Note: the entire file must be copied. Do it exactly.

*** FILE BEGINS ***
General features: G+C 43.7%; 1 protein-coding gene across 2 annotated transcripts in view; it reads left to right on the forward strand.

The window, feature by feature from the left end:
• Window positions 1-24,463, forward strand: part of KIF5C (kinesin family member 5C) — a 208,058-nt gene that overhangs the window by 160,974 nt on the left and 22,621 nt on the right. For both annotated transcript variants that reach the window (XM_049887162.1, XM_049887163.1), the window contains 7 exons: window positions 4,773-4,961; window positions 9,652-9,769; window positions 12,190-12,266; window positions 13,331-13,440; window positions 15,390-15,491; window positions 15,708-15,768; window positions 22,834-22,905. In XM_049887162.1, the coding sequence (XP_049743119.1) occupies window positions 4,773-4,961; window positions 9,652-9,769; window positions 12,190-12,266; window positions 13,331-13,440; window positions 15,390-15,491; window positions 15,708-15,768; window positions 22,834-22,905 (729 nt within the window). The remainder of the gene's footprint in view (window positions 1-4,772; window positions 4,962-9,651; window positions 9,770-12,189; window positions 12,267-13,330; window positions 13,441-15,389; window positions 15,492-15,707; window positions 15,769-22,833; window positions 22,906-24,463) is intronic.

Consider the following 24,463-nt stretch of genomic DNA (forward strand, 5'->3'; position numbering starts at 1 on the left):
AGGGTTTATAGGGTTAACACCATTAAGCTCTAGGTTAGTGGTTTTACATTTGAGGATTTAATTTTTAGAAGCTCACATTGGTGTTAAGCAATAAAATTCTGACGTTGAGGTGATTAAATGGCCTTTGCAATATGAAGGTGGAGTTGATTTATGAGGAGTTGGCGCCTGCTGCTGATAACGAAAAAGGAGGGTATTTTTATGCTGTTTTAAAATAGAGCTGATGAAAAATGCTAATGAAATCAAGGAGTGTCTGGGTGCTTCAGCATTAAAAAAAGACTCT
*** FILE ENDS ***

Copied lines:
General features: G+C 43.7%; 1 protein-coding gene across 2 annotated transcripts in view; it reads left to right on the forward strand.

The window, feature by feature from the left end:
• Window positions 1-24,463, forward strand: part of KIF5C (kinesin family member 5C) — a 208,058-nt gene that overhangs the window by 160,974 nt on the left and 22,621 nt on the right. For both annotated transcript variants that reach the window (XM_049887162.1, XM_049887163.1), the window contains 7 exons: window positions 4,773-4,961; window positions 9,652-9,769; window positions 12,190-12,266; window positions 13,331-13,440; window positions 15,390-15,491; window positions 15,708-15,768; window positions 22,834-22,905. In XM_049887162.1, the coding sequence (XP_049743119.1) occupies window positions 4,773-4,961; window positions 9,652-9,769; window positions 12,190-12,266; window positions 13,331-13,440; window positions 15,390-15,491; window positions 15,708-15,768; window positions 22,834-22,905 (729 nt within the window). The remainder of the gene's footprint in view (window positions 1-4,772; window positions 4,962-9,651; window positions 9,770-12,189; window positions 12,267-13,330; window positions 13,441-15,389; window positions 15,492-15,707; window positions 15,769-22,833; window positions 22,906-24,463) is intronic.

Consider the following 24,463-nt stretch of genomic DNA (forward strand, 5'->3'; position numbering starts at 1 on the left):
AGGGTTTATAGGGTTAACACCATTAAGCTCTAGGTTAGTGGTTTTACATTTGAGGATTTAATTTTTAGAAGCTCACATTGGTGTTAAGCAATAAAATTCTGACGTTGAGGTGATTAAATGGCCTTTGCAATATGAAGGTGGAGTTGATTTATGAGGAGTTGGCGCCTGCTGCTGATAACGAAAAAGGAGGGTATTTTTATGCTGTTTTAAAATAGAGCTGATGAAAAATGCTAATGAAATCAAGGAGTGTCTGGGTGCTTCAGCATTAAAAAAAGACTCT